Introduction of the viol into sixteenth-century France: perspectives on the cultural integration of musical instruments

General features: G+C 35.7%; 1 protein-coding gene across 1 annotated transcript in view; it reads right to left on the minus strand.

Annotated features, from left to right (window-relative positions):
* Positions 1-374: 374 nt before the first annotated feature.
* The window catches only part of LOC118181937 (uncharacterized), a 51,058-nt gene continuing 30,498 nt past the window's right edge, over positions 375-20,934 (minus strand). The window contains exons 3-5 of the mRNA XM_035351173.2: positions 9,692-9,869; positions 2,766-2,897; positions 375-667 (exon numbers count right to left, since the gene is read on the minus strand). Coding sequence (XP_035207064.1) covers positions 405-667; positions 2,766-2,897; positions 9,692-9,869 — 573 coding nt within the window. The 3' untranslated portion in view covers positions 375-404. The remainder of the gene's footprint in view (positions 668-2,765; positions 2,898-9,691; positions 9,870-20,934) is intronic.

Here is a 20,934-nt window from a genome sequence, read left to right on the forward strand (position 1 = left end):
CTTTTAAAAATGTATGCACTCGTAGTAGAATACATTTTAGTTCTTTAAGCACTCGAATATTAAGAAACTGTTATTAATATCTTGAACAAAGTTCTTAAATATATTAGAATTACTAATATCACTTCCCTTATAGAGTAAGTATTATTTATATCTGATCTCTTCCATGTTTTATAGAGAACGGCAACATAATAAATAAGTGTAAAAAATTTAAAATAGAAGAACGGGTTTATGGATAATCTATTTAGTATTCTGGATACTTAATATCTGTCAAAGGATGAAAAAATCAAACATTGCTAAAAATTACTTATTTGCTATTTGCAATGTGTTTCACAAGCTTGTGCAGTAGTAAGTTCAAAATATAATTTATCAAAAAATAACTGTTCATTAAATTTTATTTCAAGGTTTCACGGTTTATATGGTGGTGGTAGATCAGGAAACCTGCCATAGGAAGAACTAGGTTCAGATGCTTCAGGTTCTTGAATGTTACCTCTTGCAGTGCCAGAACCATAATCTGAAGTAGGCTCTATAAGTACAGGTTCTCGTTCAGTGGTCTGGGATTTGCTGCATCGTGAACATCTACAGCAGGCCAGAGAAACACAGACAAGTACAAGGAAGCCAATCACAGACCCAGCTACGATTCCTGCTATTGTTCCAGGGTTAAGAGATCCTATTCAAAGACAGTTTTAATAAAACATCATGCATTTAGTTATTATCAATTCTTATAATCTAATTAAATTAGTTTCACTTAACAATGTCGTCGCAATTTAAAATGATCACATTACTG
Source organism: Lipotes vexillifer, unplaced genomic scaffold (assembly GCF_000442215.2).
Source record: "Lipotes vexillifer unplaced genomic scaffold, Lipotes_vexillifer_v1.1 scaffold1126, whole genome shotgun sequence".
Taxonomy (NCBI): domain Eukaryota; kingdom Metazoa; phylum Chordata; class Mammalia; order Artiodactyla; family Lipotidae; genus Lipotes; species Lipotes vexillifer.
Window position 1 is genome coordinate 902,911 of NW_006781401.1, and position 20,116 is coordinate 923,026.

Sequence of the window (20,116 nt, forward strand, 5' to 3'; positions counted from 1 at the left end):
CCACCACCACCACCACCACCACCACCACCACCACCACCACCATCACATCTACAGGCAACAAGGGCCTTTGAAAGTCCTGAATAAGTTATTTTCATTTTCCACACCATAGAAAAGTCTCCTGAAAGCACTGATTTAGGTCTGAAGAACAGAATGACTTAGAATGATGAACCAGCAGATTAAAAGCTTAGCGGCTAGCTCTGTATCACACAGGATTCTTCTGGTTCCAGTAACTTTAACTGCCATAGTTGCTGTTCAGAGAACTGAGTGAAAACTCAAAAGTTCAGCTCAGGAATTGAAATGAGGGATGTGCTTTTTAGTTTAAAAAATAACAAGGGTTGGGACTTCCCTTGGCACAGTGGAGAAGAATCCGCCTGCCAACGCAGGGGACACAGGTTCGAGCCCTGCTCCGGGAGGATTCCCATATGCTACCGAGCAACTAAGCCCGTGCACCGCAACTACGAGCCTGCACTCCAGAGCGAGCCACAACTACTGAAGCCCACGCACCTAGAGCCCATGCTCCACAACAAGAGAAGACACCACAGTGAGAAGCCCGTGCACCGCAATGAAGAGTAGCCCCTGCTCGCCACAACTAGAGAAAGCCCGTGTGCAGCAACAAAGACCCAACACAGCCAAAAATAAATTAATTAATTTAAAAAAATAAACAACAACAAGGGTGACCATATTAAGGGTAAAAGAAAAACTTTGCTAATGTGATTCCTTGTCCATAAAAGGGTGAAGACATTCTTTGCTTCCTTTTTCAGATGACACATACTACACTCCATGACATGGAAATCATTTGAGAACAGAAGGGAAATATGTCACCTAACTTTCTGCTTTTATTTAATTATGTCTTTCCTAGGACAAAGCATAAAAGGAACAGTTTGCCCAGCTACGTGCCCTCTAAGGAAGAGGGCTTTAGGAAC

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This dissertation investigates the introduction and development of a musical instrument, the viola da gamba (viol), in sixteenth-century France by articulating the wider cultural consequences of introducing new musical instruments from one culture to another. The research examines cultural exchange with foreign courts, the effects of patronage, social perceptions and changing attitudes during the introduction of the viol into France. Using the viol as a focal point to explore Renaissance material culture, this thesis is an interdisciplinary study into music, art, language and terminology, foreign connections and cultural interaction. Each chapter focuses on a different aspect of the viol’s introduction, development and establishment into sixteenth-century France. Rare archival sources, visual media and printed books never before connected to the viol have been identified and analysed to construct a detailed framework of the social, artistic and musical culture within which the viol was used. The five chapters explore professional viol use in the royal court and regional areas, artistic representations of the viol, triumphal entries and festivals, the changing role of viol players from professional to amateur and the viol in sixteenth-century instrument making. The appendices include a catalogue of images depicting the viol in French visual media, identifying allegorical and religious associations, making foreign connections, exploring methods of artistic creation and analysing physical depictions.